Walking around Mecina
The walking around Mecina is excellent, with both low-level easy walks and strenuous high-level walks available.
From the Plaza Vieja (100m from the house), the GR7 long-distance path heads off towards Berchules, the next village.
This is a fairly straightforward walk, taking about 1½-2 hours. In the heat of the summer it is nice to leave early, walk to Berchules, have breakfast there, and walk back.
In the other direction, the GR7 heads down to the next village, Yegen, via El Golco and Montenegro. This is very different in character to the Mecina-Berchules stretch and takes about 2 hours. If you time it right, it is possible to catch the bus back.
There is also a very nice circular walk along two of the local acequias, starting and finishing at the village. This takes about 3-4 hours and is mostly well marked, though there is one stretch where route-finding is challenging!
A longer local route is one in a book entitled 'Holiday Walks in the Alpujarras' by Jeremy Rabjohns. (A copy is in the house, with maps). This is a circular walk around the valley of the Rio Mecina, starting and finishing at the house. Thyis takes around 4 hours or so.
Further afield, some of the best walks start and finish at Trevelez, which is 30 minutes away by car. From here it is possible to walk up the 'Siete Lagunas' (Seven Lagoons) which lie in a glaciated hollow below Mulhacen, the highest peak in the Sierra Nevada.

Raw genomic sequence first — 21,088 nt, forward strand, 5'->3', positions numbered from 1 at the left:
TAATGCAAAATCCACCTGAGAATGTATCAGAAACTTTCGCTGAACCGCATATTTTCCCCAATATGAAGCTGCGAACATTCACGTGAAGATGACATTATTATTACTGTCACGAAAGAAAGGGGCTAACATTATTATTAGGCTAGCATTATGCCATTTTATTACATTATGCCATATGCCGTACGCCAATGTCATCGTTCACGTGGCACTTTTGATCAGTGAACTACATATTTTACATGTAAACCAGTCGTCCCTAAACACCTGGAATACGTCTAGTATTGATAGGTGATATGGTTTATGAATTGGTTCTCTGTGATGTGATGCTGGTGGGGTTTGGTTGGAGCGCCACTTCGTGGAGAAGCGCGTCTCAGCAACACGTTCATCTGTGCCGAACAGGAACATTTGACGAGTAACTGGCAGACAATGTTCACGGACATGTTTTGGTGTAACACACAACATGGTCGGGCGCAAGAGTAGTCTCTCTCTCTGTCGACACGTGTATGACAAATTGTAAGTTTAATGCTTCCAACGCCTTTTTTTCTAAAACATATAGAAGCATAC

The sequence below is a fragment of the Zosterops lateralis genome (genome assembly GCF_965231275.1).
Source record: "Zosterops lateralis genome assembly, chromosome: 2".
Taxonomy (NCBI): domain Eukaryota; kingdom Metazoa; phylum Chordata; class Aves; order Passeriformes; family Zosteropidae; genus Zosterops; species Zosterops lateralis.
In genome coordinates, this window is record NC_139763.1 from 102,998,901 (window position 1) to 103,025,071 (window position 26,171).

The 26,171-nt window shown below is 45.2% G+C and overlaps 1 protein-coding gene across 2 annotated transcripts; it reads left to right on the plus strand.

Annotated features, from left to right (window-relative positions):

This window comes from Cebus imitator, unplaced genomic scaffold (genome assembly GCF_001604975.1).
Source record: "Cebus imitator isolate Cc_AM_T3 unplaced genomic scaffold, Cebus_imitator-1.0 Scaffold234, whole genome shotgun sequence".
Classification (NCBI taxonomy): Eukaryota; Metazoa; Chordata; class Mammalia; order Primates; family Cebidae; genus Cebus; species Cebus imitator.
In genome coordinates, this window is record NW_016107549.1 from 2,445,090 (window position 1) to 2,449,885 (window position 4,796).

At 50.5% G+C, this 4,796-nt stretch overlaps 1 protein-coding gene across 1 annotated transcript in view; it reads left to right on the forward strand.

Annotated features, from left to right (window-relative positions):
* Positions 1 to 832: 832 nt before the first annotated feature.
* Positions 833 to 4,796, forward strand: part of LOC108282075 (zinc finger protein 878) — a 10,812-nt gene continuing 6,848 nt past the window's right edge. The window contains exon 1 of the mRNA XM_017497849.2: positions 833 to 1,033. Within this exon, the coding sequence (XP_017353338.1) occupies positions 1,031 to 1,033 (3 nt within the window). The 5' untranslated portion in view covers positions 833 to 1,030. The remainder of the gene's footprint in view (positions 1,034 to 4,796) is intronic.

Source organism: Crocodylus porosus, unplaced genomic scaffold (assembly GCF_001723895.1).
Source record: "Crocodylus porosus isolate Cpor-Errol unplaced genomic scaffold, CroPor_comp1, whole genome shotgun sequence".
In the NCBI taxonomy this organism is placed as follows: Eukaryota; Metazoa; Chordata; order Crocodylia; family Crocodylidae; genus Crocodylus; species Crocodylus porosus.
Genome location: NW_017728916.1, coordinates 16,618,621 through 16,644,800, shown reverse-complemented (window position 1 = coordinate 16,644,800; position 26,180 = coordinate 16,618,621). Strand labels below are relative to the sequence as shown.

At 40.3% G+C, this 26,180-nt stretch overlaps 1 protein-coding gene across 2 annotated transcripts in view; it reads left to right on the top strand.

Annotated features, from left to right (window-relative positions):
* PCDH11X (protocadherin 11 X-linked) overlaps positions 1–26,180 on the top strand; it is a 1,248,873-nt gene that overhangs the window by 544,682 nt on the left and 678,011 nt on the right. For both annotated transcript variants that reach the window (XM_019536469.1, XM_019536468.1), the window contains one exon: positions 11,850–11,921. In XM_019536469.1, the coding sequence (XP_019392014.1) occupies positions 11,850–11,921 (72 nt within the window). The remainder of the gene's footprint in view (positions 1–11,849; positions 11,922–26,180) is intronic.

From the Siete Lagunas it is possible to ascend Mulhacen (highest mountain in Spain) or Alcazaba (3rd highest), but both are quite tough ascents, with the heat and/or altitude possibly affecting you.
Further west, the village of Capilleira is 1½ hours away by car, and has some excellent walks up to Mulhacen and Pico Valeta, and in the nearby Poqueira gorge.
There are many other possible areas and routes for walks in the Sierra. The best time to go walking here is the months of May and June, plus September and October. The high summer tends to be very hot, though on a day with a breeze the high peaks may be quite pleasant at this time.
Mountain biking is another possibility. The 'pistas' or tracks used by the farmers and foresters to gain access to the higher slopes of the sierra form a complex network, and are readily cyclable, though some of the ascents are long and steep.
However, once up high, you can cycle long distances on relatively level ground, before eventually descending. The views are spendid too. We keep two mountain bikes at the house, which are available for use.
On the Alto de San Juan above the village
At the top of Chullo, a 2800m peak
The mountain refuge below Caballo, a 3000m peak
High up near Pico Valeta in Winter